“The conflict centres on two irreconcilable ethical obligations: the obligation to seek ways of making diseases treatable and in this way reduce human suffering, on the one hand, and the obligation to protect the lives of animals, on the other. As long as animal testing remains the only way of accessing knowledge about the functions and complex biological interactions in living organisms, there can be no satisfactory solution to this conflict.
A few figures to begin: As all experiments on animals are subject to both authorisation and approval, there are very accurate statistical records available on them. According to the statistics, the number of animals killed for the requirements of basic research in Germany is only 0.03 percent of the total number of animals sacrificed for human requirements (this only includes the animals killed to provide food and materials and does not include the extermination of so-called vermin etc.). Around three-quarters of all laboratory animals are rodents; the percentage of non-human primates (e.g. macaques, marmosets and vervet monkeys) is 0.05 and has remained constant for years.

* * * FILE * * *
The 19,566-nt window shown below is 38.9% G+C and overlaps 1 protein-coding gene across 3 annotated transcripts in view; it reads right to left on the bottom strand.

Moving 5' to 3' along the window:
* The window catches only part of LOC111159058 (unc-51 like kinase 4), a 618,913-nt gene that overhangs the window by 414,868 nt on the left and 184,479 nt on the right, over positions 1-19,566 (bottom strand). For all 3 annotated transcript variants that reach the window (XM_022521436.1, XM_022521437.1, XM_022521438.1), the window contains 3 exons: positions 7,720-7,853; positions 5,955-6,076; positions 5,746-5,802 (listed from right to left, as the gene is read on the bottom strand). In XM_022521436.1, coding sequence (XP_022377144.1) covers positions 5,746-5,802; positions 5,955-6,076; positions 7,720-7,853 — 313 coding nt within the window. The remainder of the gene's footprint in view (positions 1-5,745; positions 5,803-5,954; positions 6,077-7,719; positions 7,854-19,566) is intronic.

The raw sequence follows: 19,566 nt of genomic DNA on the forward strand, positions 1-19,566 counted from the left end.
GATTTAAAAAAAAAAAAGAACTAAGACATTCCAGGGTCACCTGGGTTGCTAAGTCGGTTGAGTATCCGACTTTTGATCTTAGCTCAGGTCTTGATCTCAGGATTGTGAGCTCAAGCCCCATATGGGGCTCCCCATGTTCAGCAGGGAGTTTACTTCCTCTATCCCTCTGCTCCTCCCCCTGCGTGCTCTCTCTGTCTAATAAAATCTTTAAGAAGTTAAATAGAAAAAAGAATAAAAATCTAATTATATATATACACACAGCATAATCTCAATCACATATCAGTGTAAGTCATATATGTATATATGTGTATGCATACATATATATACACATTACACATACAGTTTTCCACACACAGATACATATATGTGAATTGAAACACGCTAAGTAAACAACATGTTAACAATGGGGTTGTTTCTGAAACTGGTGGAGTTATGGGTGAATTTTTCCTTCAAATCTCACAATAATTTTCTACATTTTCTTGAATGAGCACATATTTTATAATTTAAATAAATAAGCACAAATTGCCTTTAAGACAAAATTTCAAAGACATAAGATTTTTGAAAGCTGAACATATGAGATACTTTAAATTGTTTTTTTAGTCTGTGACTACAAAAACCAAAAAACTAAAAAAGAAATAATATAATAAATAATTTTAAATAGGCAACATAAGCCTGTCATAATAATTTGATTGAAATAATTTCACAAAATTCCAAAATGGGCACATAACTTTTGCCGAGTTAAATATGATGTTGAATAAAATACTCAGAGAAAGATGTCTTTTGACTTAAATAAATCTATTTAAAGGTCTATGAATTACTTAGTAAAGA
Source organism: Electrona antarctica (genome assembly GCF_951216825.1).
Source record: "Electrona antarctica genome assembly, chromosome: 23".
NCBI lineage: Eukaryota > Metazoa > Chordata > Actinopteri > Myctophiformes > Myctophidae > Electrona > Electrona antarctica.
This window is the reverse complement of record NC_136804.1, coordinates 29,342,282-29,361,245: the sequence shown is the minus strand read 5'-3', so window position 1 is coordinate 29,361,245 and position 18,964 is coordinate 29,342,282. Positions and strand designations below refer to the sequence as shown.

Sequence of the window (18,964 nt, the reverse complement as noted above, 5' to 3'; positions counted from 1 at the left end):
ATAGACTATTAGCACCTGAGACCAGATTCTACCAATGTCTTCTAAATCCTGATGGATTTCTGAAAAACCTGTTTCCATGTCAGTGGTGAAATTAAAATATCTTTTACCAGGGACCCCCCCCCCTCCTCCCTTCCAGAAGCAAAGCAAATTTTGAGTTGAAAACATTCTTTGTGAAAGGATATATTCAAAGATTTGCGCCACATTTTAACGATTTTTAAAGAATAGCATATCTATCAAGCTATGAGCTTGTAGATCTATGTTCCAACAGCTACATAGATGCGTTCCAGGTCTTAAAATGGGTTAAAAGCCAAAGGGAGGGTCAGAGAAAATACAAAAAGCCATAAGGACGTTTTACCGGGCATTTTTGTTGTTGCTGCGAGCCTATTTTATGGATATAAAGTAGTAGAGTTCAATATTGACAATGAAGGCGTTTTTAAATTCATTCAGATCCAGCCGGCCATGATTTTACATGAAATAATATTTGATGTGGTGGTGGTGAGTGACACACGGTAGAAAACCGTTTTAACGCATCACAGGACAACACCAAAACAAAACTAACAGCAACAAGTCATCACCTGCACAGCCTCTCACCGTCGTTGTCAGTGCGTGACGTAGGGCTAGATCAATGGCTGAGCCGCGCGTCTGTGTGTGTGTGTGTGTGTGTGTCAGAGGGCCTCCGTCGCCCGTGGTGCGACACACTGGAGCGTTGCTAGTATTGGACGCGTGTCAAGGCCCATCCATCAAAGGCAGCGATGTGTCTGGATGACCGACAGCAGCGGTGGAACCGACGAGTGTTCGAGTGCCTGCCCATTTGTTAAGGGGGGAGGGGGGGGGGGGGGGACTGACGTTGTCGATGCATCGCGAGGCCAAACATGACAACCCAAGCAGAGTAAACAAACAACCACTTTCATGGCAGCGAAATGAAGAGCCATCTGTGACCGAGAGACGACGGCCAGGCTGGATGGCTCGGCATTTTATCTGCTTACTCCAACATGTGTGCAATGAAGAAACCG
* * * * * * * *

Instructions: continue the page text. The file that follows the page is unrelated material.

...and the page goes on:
Playing around with numbers like this is of little help when it comes to the ethical balancing of animal and human suffering. It is true that animals are killed to gain information. But it is not true that animals are tortured. It is clearly important to examine the harm and suffering inflicted on animals in basic research. However, the hope and assumption is that the knowledge gained from the experiments will serve in establishing a better understanding of the cause of diseases in animals and humans, and the development of effective treatments. The desire to forego the knowledge that can be gained from animal testing means deliberately foregoing the desire to help people who suffer from diseases for which no treatment currently exists. This is the moral dilemma” (read more).